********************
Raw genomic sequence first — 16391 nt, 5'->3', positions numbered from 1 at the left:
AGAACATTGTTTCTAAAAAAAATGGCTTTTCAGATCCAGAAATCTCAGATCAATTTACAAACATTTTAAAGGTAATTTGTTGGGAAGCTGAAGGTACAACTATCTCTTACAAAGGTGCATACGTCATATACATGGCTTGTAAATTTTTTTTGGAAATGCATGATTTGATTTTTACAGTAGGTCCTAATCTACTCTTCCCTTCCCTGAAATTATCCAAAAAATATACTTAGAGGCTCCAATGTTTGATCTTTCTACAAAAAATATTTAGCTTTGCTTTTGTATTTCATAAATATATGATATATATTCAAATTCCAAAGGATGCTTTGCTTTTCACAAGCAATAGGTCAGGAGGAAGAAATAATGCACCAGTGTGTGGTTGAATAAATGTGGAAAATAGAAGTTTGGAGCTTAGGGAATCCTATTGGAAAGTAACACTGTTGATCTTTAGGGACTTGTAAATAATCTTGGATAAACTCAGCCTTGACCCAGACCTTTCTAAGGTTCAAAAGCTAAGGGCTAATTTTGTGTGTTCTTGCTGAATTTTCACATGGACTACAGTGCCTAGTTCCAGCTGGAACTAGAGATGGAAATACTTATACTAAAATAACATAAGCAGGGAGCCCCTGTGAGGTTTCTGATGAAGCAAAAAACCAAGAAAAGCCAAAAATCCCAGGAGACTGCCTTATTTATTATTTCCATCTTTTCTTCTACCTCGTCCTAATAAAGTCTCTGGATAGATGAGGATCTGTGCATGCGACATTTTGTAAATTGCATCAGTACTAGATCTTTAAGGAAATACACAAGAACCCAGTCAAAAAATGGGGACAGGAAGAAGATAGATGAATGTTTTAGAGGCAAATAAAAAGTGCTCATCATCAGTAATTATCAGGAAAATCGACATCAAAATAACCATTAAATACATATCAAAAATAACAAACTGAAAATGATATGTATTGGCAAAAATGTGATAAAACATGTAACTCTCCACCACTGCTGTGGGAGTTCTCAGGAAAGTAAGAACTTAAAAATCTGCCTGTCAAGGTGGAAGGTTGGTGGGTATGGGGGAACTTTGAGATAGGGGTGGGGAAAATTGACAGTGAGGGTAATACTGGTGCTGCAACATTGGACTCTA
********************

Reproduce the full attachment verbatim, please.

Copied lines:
Raw genomic sequence first — 16391 nt, 5'->3', positions numbered from 1 at the left:
AGAACATTGTTTCTAAAAAAAATGGCTTTTCAGATCCAGAAATCTCAGATCAATTTACAAACATTTTAAAGGTAATTTGTTGGGAAGCTGAAGGTACAACTATCTCTTACAAAGGTGCATACGTCATATACATGGCTTGTAAATTTTTTTTGGAAATGCATGATTTGATTTTTACAGTAGGTCCTAATCTACTCTTCCCTTCCCTGAAATTATCCAAAAAATATACTTAGAGGCTCCAATGTTTGATCTTTCTACAAAAAATATTTAGCTTTGCTTTTGTATTTCATAAATATATGATATATATTCAAATTCCAAAGGATGCTTTGCTTTTCACAAGCAATAGGTCAGGAGGAAGAAATAATGCACCAGTGTGTGGTTGAATAAATGTGGAAAATAGAAGTTTGGAGCTTAGGGAATCCTATTGGAAAGTAACACTGTTGATCTTTAGGGACTTGTAAATAATCTTGGATAAACTCAGCCTTGACCCAGACCTTTCTAAGGTTCAAAAGCTAAGGGCTAATTTTGTGTGTTCTTGCTGAATTTTCACATGGACTACAGTGCCTAGTTCCAGCTGGAACTAGAGATGGAAATACTTATACTAAAATAACATAAGCAGGGAGCCCCTGTGAGGTTTCTGATGAAGCAAAAAACCAAGAAAAGCCAAAAATCCCAGGAGACTGCCTTATTTATTATTTCCATCTTTTCTTCTACCTCGTCCTAATAAAGTCTCTGGATAGATGAGGATCTGTGCATGCGACATTTTGTAAATTGCATCAGTACTAGATCTTTAAGGAAATACACAAGAACCCAGTCAAAAAATGGGGACAGGAAGAAGATAGATGAATGTTTTAGAGGCAAATAAAAAGTGCTCATCATCAGTAATTATCAGGAAAATCGACATCAAAATAACCATTAAATACATATCAAAAATAACAAACTGAAAATGATATGTATTGGCAAAAATGTGATAAAACATGTAACTCTCCACCACTGCTGTGGGAGTTCTCAGGAAAGTAAGAACTTAAAAATCTGCCTGTCAAGGTGGAAGGTTGGTGGGTATGGGGGAACTTTGAGATAGGGGTGGGGAAAATTGACAGTGAGGGTAATACTGGTGCTGCAACATTGGACTCTA